Previous PageTable Of ContentsNext Page

Sawah tambak rice-fish system in Indonesia

by Catalino dela Cruz

Literally, sawah tambak means ricefield pond (brackishwater). However, this term refers here to the 12 152 ha rice-fish farm area in East Java that involves 15 000 households. Depending on the depth of floodwater in each area, and fish or rice culture intensity, the sawah tambak rice-fish systems can be classified as follows:

1. Concurrent rice-fish system during wet season: appropriate in areas where inundation and the risk against submergence of rice is low. On the other hand, water is not sufficient to support a dry season rice crop.

2. Concurrent rice-fish (wet season) followed by dry season rice: done in areas where standing water is not so deep and water is sufficient to support dry season rice crop.

3. Fish culture (no rice) in wet season followed by dry season rice: appropriate in areas where flooding is deep.

4. Fish culture throughout: done in areas where farmers prefer to raise fish instead of rice in the entire flood season.

Fish species grown are a combination of milkfish (Chanos chanos) and tawes or silver barb (Barbodes gonionotus). Common carp is also added if available.

Operation of the sawah tambak system

Field components
1. Peripheral dike. This is built by excavating the inner peripheral canal of the field. Base width: 4-5 m; top width: 2-2.2 m; height: 1.4-1.8 m.

2. Peripheral canal/trench. This serves as a fish refuge, nursery, holding/transition place, catching canal and source of water for dry season rice. Bottom width: 2-4 m; top width: 2.8-3.2 m; depth: 0.3-0.7 m.

3. Ricefleld area. The area used for planting rice is surrounded by a temporary bund 0.5 m high. This retains the water required by rice for its growth. The bund is also needed especially in concurrent rice-fish system.

Water supply
Water comes from rainfall or seepage. Thus, there is no need to provide water inlet or outlet gates. When it is necessary to reduce or add water, pumping or bailing it out by traditional method is used.

Prevention of fish escape during floods
Farmers have ready grasses, plant leaves and similar materials to spread on top of dikes when floods overtop dikes.

Preparation of ricefield area
The ricefield enclosed by the dikes is prepared just like an ordinary one. Land preparation begins in September just before the onset of the rainy season, either by dry or wet method.

Nursery/holding and transition areas
These are constructed in the peripheral canal. The nursery is 10 m long, 5 m wide and 0.75 m deep. Water filling from outside is done through pumping or by traditional bailing method. Fry stocking is done 2-3 days after water filling.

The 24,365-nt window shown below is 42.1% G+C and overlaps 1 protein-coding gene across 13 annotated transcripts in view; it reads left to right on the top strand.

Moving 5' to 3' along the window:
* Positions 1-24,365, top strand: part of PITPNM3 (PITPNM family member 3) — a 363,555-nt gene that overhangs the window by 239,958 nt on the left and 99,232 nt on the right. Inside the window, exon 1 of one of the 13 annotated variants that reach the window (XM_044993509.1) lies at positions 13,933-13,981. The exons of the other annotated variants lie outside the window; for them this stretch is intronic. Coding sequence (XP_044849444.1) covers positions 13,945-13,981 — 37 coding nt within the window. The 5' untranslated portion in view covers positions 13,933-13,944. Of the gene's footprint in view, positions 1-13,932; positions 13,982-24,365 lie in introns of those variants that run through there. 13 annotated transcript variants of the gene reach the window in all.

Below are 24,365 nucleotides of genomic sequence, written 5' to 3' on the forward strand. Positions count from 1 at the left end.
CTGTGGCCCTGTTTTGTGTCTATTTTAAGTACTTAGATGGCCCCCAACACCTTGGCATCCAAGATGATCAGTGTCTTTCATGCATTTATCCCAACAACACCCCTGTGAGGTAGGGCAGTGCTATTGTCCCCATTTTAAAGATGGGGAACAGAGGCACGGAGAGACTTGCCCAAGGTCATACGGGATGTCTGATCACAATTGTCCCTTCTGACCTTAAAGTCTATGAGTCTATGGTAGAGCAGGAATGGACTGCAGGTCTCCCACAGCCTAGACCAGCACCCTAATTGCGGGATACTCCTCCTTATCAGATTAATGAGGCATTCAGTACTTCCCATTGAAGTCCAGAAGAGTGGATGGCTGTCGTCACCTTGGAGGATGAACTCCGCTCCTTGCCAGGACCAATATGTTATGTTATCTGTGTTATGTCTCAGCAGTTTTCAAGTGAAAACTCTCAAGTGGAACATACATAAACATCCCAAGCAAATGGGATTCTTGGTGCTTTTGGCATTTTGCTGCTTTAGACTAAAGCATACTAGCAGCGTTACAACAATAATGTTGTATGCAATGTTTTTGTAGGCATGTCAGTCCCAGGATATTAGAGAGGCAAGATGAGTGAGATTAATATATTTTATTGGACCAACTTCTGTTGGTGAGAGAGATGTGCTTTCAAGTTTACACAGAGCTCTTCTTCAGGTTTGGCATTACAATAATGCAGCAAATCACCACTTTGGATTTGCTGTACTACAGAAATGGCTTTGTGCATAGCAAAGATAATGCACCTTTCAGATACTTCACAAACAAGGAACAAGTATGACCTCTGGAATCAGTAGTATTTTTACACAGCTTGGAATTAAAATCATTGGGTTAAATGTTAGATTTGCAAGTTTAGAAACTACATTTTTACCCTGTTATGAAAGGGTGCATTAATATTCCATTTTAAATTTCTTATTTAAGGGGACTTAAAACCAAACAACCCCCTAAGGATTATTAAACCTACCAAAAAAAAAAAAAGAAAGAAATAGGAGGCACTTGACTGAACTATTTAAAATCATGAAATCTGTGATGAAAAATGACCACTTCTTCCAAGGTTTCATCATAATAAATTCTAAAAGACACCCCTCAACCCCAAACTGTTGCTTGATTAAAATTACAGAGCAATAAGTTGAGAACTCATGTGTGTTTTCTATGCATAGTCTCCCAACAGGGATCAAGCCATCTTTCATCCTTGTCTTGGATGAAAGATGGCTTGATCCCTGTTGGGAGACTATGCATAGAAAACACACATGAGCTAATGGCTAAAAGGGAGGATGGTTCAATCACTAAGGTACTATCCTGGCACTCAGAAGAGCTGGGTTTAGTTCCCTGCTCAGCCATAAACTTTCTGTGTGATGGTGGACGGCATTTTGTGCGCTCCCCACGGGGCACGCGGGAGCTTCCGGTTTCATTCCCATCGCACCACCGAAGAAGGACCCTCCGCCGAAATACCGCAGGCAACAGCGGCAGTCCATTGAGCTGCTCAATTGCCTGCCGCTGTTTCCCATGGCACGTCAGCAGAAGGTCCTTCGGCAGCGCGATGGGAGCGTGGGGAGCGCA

Oftentimes, prior to stocking fish in the entire sawah tambak, the milkfish and tawes fry are cultured separately in a nursery/holding corner in the peripheral canal. The milkfish (stocking rate: 500 mē) are raised here up to 45-60 days. The tawes (220 mē) are kept at the holding place (with about 50 mē water depth) for one month before releasing them into the field.

Organic (compost, animal manure, green aquatic plants, etc.) and inorganic (urea and triplesuperphosphate) fertilizers are applied. The application rates (in t/ha/year) are:

Rice hay


Plant leaves


Green aquatic plants


Urea is applied at the rate of 100-150 kg/ha/year and triplesuperphosphate is at 300-450 kg/ha/year.

The total amount of urea and triplesuperphosphate is each divided into three equal parts and applied thrice. As an example, the first application is a mixture of 25-50 kg/ha urea and 100-150 kg/ha triplesuperphosphate.

Culture management and harvesting

Stocking sizes and rates per hectare are as follows:


5-7 cm

11 000
5 500

8 250


5-7 cm

22 000
5 500

5 500

Culture period is 4-7 months, depending on the available standing water. In areas with deep water, culture period extends to one year. Stocking of fish can be done more than once. Harvesting is done twice or thrice. With no feeding, yield is about 2 000-3 500 kg/ha.

Issues for further consideration

In considering if the method is useful to adopt, other occupations of the farmers, aside from rice-fish farming, will be essential information. How important is this part of their livelihood system? This can be accessed through comparative economic resource analysis. Farmers will want to know what benefits the addition of the fish component brings, in comparison to rice culture alone. Of further interest is the access to benefits from the system within household.

The risk of floods and the possible escapes of fish should be assessed. How effective and costly are simple methods against this risk?

In rearing fish during the initial period of 6-8 weeks, more detailed information will be necessary to ensure success, also in respect to manuring and feeding schedules.

The salinity ranges in the targeted area will have influence on the choice of species and management decisions.

Previous PageTop Of PageNext Page